robbat2: (Default)

On Tuesday for OLS2008, I attended the wireless mini-summit. In past years, fellow Gentoo developer dsd has attended, and was remember by some of the attendees. I'm not so much involved with wireless stuff these days, but I have a good grasp of it from back when I worked at Net-Conex doing point-to-point links using Airaya WirelessGRID 802.11a gear doing 108Mbit w/ AES256, plus personal experimentation.

The vendors (Intel, Marvel, Broadcom, Atheros, Ralink, Nokia and others) and major distributions (Fedora/RH, Ubuntu, Debian, Suse) were present, but I was the only attendee from the smaller distros. Also present were some of the other core wireless developers, incl. Johannes Berg.

Most of the talk focused on 802.11 stack and driver issues, with a presentation about WiMax from Intel.

One of the really interesting things was the work from Luis R. Rodriguez, on the new Central Regulatory Domain Agent (CRDA). There were some large questions from the Intel crowd about API and interaction, but the general concept was very well received. The support for signing the domain file is probably going to not be used for the most part, as there are too many other places to subvert usage of the data even if the file is signed. 802.11d and 802.11h are mostly considered as useless as apparently no regulatory agencies have signed off on them.

Another interesting discussion came out of the discussion on power management. Stuff on the usage of the CARRIER interface flag. It's apparently quite inconsistent, and the UP/DOWN status on some wireless devices has large implications. Some devices go totally away on DOWN, and need firmware loaded on UP. In some, the power consumption in reset state prior to loading firmware is lower than any other powered-down state. Multiple power levels may be added later to try and allow devices to define what states are best/available for their power saving. Implications of firmware loss and DOWN state on associations to APs, esp. when some parts of WPA are in play. This all also sucks with some DHCP clients as they perform DOWN on release or failure, which loses the firmware - such behavior from userspace really needs to be stamped out.

For lunch, we went to a buffet resturant, Tuckers. I was a little dubious of this at first, as buffet is really not my thing, however I can say that it was quite decent, esp. their roast beef carvery, with some nice whole-grained mustard. The salads weren't so great, but overall I think I'd eat there again in a group if there was sufficient group demand.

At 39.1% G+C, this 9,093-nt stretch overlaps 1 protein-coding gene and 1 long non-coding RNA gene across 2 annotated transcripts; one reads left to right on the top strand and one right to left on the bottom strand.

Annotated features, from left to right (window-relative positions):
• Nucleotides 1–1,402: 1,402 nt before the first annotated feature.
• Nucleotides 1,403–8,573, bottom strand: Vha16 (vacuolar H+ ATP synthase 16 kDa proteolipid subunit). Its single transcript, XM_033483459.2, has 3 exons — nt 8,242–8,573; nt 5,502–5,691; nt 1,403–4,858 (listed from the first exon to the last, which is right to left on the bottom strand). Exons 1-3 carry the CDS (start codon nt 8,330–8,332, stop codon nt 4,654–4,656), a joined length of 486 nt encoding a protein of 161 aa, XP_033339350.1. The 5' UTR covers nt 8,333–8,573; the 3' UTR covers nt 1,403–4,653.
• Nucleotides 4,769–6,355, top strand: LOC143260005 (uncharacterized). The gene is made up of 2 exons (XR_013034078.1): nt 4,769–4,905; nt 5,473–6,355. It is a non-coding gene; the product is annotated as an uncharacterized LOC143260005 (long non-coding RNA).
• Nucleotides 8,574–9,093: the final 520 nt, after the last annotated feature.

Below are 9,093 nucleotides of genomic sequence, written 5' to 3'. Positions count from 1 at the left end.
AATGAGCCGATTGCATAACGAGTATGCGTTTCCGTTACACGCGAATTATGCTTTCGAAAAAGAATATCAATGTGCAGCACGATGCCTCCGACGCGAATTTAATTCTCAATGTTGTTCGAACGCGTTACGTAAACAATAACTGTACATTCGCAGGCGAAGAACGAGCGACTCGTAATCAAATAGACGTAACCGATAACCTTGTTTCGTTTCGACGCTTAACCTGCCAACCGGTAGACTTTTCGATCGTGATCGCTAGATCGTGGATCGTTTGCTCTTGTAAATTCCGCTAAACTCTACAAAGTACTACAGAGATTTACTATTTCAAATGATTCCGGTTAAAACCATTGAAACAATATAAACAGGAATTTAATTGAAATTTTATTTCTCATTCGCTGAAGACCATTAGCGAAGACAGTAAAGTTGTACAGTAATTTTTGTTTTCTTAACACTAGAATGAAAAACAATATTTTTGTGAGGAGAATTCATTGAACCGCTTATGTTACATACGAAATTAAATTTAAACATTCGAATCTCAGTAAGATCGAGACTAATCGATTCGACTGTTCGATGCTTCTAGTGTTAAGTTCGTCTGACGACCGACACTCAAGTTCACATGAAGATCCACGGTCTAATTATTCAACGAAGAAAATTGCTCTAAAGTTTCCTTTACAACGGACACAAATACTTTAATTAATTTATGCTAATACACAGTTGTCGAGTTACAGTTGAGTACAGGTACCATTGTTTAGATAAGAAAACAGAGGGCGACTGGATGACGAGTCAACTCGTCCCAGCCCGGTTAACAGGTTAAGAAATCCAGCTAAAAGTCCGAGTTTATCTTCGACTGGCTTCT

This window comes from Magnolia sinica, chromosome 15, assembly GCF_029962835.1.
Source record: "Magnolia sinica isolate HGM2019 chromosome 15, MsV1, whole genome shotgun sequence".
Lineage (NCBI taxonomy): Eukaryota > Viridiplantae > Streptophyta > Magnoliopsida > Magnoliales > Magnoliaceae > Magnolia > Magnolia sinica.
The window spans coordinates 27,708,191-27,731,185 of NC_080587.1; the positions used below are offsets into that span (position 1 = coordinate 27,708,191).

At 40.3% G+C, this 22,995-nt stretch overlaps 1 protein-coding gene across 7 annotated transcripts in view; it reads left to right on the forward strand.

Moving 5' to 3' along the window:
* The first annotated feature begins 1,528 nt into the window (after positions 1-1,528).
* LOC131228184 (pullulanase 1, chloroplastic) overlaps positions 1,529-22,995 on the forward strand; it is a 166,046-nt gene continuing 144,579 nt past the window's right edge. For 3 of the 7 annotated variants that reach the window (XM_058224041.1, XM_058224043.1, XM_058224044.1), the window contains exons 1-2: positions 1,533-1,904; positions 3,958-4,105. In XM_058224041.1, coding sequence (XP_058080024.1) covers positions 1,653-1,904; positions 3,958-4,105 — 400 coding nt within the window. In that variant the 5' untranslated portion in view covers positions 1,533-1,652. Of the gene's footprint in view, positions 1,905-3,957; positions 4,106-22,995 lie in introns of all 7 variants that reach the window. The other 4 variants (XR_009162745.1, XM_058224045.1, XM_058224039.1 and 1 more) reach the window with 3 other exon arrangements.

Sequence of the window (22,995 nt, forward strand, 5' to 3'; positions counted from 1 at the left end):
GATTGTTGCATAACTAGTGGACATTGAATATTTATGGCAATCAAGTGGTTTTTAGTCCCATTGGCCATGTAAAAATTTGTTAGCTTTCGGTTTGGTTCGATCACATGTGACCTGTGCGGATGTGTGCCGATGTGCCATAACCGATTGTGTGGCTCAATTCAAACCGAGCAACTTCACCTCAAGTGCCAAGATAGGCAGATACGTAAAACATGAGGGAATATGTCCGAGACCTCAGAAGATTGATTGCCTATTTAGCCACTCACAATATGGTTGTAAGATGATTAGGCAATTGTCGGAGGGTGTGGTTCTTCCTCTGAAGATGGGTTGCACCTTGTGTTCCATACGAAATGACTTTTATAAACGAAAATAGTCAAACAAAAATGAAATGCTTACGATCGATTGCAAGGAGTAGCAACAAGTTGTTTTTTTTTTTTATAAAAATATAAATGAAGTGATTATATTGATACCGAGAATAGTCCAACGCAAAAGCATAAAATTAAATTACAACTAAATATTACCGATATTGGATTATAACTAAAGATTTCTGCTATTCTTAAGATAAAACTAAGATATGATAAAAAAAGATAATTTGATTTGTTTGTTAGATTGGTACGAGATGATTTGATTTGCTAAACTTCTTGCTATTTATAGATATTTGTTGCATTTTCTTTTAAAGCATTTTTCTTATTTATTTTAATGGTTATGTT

On the way out of lunch, I ran into a cute girl (I'll call her A) with a rubber-spiked laptop bag, and started chatting to her. As she was an Ottawa resident, she was prepared with an umbrella for the torrential summer rain that started during lunch. Sharing her umbrella we returned to the hotel conference rooms, splitting up thereafter as she was in the virtualization mini-summit.

Post-lunch, resuming the wireless mini-summit, we discussed more issues about the CRDA, core mac80211 development, and then breakout sessions on power-management and ??? (I can't remember what the other side was, even though I was in it).

For dinner, I took a clear walk out via parliament, and a very long way, full route. Ended up at "Elgin Street Freehouse" for dinner, had an Indian-fusion twist on steak, and did manage to find virgin Mojitos successfully. Nice 5km walk for exploring.

robbat2: (Default)

I met [ profile] lisanys and [ profile] sarahemm for brunch, originally planning to go to Cora's, but the lineup was extremely long, and we gave up after 15 minutes - and wandered over to the Bymarket area instead. Ate club sandwiches, not that good, chicken was very bland next to the prosciutto.

From there, ambled over to the park over the canal from parliament hill, up to parliament hill (without going down to the canal), then down sparks street, before returning to Les Suites hotel to chill for a moment before picking up luggage and split ways.

Now on the flight back I get to write up the rest of my OLS days, as well as the Blackthorn party.

robbat2: (Default)
As one talk I was really interested in, I went to John Hawley's talk entitled "Issues in Linux Mirroring: Or, BitTorrent Considered Harmful", as seen from the perspective of the mirrors.

This paper was really interesting for me, both as the Gentoo releng infra liasion (I get the bits from releng onto the mirrors), as well as working for IsoHunt, since he was complaining about BitTorrent.

Before the actual material about BitTorrent, he had some harsh words about distributions and space usage, and the lack of co-ordination. Having multiple major distributions doing their releases in the same week really only hurt themselves, because the mirrors get saturated by users. Between two major distros, they use up fully half of the 5.5TiB at, and having them doing new material at the same time just blows out the cache, even with stupid amounts of memory. (Comments were made about Mark Shuttleworth having the money to buy some boxes with TiB of RAM for Co-ordination between distributions is needed to resolve this issue, and the audience discussion suggested we should try the distributions@freedesktop list first, and if that's too much noise, start up a list at instead.